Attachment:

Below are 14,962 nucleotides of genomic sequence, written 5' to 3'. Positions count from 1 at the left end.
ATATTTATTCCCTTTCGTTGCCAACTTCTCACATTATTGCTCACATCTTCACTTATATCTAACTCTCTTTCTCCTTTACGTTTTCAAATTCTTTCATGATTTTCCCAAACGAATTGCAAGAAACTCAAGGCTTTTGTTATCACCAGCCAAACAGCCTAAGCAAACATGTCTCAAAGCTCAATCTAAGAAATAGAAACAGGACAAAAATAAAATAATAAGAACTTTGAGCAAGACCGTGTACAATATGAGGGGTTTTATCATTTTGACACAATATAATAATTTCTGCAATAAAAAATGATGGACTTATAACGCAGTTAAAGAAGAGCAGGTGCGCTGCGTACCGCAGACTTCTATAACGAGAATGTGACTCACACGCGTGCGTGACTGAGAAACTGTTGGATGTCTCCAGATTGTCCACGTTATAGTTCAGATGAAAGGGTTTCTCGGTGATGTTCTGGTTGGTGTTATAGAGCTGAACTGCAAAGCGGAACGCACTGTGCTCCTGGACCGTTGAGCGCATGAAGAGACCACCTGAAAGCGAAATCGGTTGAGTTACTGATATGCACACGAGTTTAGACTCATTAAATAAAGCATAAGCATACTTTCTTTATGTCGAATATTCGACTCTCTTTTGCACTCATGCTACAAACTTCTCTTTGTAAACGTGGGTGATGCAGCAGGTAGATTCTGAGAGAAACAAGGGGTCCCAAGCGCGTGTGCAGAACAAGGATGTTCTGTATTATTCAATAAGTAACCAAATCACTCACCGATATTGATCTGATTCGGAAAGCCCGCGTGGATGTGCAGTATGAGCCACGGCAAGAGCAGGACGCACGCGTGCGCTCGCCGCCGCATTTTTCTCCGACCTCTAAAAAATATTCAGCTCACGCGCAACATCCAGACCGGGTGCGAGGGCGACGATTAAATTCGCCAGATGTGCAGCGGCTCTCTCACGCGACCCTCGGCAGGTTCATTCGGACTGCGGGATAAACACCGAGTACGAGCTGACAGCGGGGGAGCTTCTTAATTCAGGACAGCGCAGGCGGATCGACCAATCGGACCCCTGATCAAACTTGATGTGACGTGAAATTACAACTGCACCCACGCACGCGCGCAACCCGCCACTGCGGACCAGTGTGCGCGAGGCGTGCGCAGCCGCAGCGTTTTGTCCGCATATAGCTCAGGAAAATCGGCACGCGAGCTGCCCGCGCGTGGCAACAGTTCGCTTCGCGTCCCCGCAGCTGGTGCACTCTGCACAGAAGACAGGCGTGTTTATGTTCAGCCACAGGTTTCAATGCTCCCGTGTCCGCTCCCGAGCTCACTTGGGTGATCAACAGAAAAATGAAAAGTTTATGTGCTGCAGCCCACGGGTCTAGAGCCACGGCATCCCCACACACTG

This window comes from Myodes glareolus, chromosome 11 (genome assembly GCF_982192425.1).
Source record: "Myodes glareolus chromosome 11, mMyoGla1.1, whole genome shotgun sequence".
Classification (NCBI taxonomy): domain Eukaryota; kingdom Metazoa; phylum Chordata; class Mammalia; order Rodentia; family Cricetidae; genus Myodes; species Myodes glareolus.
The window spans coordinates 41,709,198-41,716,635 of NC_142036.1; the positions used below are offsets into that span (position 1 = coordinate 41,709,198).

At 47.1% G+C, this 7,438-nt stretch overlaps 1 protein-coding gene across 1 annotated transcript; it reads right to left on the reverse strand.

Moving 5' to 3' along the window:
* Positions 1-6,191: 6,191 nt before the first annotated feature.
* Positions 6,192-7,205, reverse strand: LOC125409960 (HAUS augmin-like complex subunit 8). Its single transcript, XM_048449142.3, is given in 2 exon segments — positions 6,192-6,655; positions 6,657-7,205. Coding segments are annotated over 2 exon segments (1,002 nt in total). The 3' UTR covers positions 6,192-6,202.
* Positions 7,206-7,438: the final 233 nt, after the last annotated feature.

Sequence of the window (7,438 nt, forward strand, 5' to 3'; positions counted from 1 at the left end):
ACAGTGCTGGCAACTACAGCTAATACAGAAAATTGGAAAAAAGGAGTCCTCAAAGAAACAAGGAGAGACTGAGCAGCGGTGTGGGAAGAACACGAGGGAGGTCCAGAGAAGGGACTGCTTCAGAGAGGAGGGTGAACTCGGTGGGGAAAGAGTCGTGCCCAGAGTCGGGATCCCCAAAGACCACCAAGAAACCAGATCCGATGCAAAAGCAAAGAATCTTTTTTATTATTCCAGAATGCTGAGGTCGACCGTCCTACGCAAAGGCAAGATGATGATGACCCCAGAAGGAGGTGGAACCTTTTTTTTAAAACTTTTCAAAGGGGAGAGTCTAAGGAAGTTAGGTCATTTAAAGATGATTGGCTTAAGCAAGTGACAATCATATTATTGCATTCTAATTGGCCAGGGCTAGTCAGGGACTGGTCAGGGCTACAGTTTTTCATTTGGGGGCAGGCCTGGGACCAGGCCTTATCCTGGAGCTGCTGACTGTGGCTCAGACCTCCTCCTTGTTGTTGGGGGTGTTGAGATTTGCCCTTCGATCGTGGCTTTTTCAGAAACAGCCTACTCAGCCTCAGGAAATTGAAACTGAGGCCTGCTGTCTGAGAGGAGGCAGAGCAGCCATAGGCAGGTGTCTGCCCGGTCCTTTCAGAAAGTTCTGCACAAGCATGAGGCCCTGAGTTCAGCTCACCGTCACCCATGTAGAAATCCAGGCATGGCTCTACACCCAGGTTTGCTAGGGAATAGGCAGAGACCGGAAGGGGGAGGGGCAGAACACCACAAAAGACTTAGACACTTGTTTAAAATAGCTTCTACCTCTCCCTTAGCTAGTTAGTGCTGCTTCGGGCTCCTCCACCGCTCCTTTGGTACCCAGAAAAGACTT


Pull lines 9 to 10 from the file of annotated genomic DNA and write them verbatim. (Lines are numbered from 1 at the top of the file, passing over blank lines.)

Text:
* Positions 1-6,191: 6,191 nt before the first annotated feature.
* Positions 6,192-7,205, reverse strand: LOC125409960 (HAUS augmin-like complex subunit 8). Its single transcript, XM_048449142.3, is given in 2 exon segments — positions 6,192-6,655; positions 6,657-7,205. Coding segments are annotated over 2 exon segments (1,002 nt in total). The 3' UTR covers positions 6,192-6,202.